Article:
In the tradition of filmmakers like
Ken Loach and Gillo Pontecorvo, Philippe Lioret has crafted a diligently-researched
and heartfelt portrait of an ongoing contemporary social issue that
is too often abstracted by political interests, paranoia, media hyperbole,
and a fearful public. Illegal immigration continues to plague
the western world because our way of life is often attractive to others,
but reactions to this issue are usually ass-backwards in both short-term
efficacy and long-term diplomatic viability. France has a reputation
for being highly reactionary regarding immigration, a reputation that
may allow some Americans watching Welcome to wishfully suppose
that the fictional events depicted therein couldn't happen here.
But there will be just as many stateside viewers who see only parallels
and portents in Welcome, with our own wholly unproductive immigration
debate having created such a divisive and surreal atmosphere of content-less
acrimony. (As an aside, it's worth pointing out that viewing
Welcome one week after Robert Rodriguez' Machete was a
stark and bizarre object lesson in stylistic intent.)
Lioret's film begins with Bilal (Firat
Ayverdi), a teenager from Kurdistan, arriving in Calais via various
illegal modes of transport. On his way to cross into England,
where he hopes to join his girlfriend Mina, Bilal is stopped by police.
Trapped in Calais, he takes up learning to swim at a public pool with
the intention of crossing the channel himself. His teacher is
former Olympic gold medalist Simon (Vincent Lindon), who takes Bilal
under his wing despite pressure from local police, who energetically
prosecute illegal immigrants and those who aide them, including Vincent's
estranged wife (Marion), who operates a soup kitchen near the harbor.
As Bilal's determination to swim the English Channel grows, and as
the authorities start to close in, Vincent becomes more committed to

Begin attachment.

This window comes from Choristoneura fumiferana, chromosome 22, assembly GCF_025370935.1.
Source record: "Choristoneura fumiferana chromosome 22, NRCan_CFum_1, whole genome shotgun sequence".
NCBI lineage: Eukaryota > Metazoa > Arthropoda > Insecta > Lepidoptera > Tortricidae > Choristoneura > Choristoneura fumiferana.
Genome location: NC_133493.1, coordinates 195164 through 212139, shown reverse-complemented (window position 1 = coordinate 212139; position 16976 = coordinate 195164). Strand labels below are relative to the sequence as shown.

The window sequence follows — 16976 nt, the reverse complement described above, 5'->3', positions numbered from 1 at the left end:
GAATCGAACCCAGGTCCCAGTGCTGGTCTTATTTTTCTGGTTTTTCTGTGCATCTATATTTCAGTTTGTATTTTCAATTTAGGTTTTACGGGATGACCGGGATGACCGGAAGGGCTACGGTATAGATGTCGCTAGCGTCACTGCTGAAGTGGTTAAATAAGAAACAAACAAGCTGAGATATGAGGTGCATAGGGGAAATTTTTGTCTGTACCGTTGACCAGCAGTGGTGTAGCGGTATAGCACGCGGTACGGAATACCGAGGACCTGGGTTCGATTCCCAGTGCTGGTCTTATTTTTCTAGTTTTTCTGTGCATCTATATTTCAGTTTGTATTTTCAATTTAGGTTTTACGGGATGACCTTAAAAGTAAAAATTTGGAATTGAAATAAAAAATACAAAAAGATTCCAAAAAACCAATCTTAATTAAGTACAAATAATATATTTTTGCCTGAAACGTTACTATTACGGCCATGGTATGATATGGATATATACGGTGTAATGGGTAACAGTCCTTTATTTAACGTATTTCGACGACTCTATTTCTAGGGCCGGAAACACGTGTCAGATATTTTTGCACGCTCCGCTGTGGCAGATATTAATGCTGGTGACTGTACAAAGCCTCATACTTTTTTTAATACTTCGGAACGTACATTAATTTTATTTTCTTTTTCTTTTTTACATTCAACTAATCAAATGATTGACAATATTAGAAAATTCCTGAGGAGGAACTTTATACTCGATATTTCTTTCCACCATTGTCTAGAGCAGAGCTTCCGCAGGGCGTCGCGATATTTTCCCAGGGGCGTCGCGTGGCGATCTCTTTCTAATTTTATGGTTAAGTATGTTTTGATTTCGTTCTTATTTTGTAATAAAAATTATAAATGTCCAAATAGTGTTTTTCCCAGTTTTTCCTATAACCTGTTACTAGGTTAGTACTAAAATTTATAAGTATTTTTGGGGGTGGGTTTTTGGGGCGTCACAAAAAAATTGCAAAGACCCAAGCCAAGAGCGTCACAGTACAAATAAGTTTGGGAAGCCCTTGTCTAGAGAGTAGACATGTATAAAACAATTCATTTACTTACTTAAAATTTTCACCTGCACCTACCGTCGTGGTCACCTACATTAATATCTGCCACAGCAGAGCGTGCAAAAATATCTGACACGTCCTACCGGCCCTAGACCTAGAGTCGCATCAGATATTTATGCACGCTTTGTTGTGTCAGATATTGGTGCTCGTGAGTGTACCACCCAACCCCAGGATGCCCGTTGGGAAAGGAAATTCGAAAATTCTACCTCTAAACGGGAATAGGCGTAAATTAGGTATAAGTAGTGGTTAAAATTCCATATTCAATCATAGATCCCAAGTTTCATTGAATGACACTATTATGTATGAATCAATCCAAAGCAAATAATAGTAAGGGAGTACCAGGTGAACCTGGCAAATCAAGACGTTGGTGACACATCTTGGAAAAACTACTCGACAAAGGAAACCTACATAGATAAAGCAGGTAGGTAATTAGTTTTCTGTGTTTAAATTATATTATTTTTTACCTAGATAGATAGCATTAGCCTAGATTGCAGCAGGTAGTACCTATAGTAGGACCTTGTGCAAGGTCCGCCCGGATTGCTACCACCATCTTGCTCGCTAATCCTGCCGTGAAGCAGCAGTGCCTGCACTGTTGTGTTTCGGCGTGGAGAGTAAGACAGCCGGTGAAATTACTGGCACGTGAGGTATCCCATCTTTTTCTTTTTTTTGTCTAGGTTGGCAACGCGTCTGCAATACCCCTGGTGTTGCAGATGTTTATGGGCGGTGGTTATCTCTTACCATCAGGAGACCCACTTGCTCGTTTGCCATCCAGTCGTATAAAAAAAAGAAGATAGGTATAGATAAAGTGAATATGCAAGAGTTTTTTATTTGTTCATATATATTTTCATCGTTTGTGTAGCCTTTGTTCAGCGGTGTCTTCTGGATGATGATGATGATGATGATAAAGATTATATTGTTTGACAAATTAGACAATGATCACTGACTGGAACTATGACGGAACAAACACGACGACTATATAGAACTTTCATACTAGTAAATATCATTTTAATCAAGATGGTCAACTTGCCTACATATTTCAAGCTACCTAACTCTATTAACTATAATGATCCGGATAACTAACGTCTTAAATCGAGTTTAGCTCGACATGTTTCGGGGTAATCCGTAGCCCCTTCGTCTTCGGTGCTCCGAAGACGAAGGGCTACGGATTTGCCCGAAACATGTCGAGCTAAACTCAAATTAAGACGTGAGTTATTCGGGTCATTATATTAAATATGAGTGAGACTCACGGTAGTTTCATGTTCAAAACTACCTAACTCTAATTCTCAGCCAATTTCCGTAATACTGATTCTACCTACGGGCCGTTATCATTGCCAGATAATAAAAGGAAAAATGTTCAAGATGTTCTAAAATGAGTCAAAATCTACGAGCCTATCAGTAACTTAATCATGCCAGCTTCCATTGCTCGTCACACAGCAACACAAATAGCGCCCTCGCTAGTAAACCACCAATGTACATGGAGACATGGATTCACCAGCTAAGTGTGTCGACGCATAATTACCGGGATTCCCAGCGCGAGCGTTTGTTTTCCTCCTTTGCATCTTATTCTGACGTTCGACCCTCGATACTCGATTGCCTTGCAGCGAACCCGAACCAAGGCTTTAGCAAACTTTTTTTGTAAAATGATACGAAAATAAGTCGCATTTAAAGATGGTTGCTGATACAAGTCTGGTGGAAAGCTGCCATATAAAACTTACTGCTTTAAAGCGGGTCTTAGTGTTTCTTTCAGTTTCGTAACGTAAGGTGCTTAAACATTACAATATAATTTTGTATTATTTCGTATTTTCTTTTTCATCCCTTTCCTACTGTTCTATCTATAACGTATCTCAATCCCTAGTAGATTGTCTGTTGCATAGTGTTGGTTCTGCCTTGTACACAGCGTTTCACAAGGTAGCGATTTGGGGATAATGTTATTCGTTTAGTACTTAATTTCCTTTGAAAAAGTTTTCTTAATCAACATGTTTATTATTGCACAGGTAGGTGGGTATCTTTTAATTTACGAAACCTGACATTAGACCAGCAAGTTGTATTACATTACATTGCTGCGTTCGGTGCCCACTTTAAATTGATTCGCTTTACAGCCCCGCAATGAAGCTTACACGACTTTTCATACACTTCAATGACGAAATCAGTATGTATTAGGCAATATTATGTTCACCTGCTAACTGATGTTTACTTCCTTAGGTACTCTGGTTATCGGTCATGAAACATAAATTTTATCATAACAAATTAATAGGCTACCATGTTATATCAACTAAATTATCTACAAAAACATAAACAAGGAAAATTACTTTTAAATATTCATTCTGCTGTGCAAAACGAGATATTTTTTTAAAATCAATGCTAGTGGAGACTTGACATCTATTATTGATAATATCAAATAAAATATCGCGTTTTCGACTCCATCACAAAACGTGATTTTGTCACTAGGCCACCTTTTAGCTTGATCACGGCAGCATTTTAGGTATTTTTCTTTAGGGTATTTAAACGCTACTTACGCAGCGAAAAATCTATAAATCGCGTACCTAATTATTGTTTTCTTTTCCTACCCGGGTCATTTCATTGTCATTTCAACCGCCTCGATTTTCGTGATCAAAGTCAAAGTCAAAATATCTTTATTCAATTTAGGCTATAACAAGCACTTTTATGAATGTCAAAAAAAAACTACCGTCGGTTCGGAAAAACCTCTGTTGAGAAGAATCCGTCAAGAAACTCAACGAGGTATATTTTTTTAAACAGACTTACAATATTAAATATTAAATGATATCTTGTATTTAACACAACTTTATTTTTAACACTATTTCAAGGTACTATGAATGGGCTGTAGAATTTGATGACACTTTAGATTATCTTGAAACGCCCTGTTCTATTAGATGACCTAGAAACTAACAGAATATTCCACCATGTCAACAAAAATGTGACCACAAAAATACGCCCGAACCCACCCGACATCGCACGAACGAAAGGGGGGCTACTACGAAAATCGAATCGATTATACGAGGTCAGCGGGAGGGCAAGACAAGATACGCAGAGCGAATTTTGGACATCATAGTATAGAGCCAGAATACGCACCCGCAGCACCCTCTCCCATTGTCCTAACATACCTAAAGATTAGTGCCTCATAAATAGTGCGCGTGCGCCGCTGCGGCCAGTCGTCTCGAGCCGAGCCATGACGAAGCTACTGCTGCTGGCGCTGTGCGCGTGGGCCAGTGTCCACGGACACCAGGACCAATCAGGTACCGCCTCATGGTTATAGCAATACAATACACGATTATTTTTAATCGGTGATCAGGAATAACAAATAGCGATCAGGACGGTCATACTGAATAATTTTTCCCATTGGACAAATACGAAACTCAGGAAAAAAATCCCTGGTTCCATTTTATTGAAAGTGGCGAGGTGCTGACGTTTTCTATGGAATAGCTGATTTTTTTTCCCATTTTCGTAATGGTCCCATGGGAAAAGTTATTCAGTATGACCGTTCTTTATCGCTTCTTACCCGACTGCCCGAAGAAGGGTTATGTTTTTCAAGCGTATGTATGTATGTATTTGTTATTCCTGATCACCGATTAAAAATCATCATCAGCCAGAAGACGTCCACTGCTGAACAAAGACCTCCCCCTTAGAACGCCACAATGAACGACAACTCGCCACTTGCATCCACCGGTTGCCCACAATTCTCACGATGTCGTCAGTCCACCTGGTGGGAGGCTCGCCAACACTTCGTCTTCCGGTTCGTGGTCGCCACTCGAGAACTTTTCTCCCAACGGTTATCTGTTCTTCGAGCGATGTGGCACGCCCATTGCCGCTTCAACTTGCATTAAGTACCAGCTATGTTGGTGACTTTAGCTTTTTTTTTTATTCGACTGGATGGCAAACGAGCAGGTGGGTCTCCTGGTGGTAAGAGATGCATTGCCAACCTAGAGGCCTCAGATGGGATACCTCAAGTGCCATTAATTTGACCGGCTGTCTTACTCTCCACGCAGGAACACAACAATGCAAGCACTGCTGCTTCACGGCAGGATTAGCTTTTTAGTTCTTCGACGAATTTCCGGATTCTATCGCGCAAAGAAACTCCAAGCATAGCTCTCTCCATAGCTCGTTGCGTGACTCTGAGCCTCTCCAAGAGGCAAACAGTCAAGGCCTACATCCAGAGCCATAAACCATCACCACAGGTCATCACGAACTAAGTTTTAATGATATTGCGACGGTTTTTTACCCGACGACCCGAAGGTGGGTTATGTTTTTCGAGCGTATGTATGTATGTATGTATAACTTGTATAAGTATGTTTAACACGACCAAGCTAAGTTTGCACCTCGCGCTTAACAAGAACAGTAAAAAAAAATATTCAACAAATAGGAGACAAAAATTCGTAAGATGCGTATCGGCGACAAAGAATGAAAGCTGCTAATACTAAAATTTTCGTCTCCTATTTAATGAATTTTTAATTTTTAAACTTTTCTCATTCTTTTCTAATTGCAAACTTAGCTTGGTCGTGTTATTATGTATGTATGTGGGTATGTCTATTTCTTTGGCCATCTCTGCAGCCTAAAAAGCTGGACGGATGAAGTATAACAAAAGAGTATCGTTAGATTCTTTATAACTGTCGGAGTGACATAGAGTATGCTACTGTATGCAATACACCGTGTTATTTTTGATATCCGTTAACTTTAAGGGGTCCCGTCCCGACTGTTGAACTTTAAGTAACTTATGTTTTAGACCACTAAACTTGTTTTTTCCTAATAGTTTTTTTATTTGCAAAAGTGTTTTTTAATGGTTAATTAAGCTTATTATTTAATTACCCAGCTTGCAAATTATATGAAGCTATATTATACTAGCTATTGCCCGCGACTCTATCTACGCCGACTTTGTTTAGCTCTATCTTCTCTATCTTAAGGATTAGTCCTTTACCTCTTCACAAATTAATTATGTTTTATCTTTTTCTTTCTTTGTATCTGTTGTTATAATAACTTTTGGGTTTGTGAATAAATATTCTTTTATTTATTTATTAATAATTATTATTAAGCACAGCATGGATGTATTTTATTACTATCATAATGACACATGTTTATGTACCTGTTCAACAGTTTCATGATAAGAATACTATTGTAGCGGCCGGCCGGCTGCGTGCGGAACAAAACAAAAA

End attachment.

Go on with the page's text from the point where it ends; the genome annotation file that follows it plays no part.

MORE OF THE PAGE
Lioret and his creative team have clearly
conducted a lot of research into how illegal immigrants survive in a
country where they are unwanted and pursued. Merely stepping into
the daylight is dangerous, let alone trying to make contact with people
in a position to assist them. Bilal's world is one in which
he's expected to wear a plastic bag over his head during transport
in order to avoid inhaling exhaust - in other words, there's no
guarantee that he'll even make it to his destination alive.
Young Firat Ayverdi plays Bilal with wide-eyed determination combined
with soul-weathered weariness - although he'd give anything to be
able to stop running, he won't do so until he reaches Mina once again.
As Simon, Vincent Lindon has the face
and body of a one-time champion, now beaten by time and experience.
His bloodshot eyes tell us almost everything we need to know about the
character, and we understand that his desire to help Bilal at least
in part stems from a sense of his own failures.
The characters of Welcome elevate
the film well above its social and political subject matter. The
story is not provocative for the sake of it; Lioret carefully crafts
the film around its characters and their particular motivations.
This is not Oliver Stone territory; Bilal and Vincent are not just cinematic
marionettes whose sole purpose is delivering a message. Lioret
cares about his characters because he knows that they - not he -
will make his point stronger than any polemic ever could. Welcome
resists easy answers for complicated problems, and its conclusion only
suggests that we rely on our own best impulses rather than reactive,
The enhanced widescreen transfer carries the film's atmospheric
2.35:1 image to DVD will good fidelity and a strongly film-like appearance.
Moody lighting creates a sense of imminent external danger; Calais resembles
a modernized Casablanca or other noir-ish setting where danger
lurks around every corner. The transfer does a solid job with
the image and avoids digital artifacts.
The stereo soundtrack has a good dynamic range that allows the two
channels to stretch out a bit. Subtle usage of sound effects and
music contribute to the film's canny creation of atmosphere.
As always, Film Movement pairs the feature with a short. Here,
we are treated to an odd and moving short subject from Germany titled
The Berlin Wall (15:21). A man who has lost his wife begins
rebuilding the wall in his yard, disconcerting his neighbors.
It's nice work from director Paul Cotter.
I will be sure to seek out Philippe
Lioret's other films. Welcome is a quiet, involving look
at an important contemporary issue through the eyes of rounded, convincing,
appealing characters. This is excellent work and I'm glad to
see that it's now available on Netflix Instant. Welcome
deserves to reach a broad audience. Highly Recommended.
Casey Burchby lives in Northern California: Twitter, Tumblr.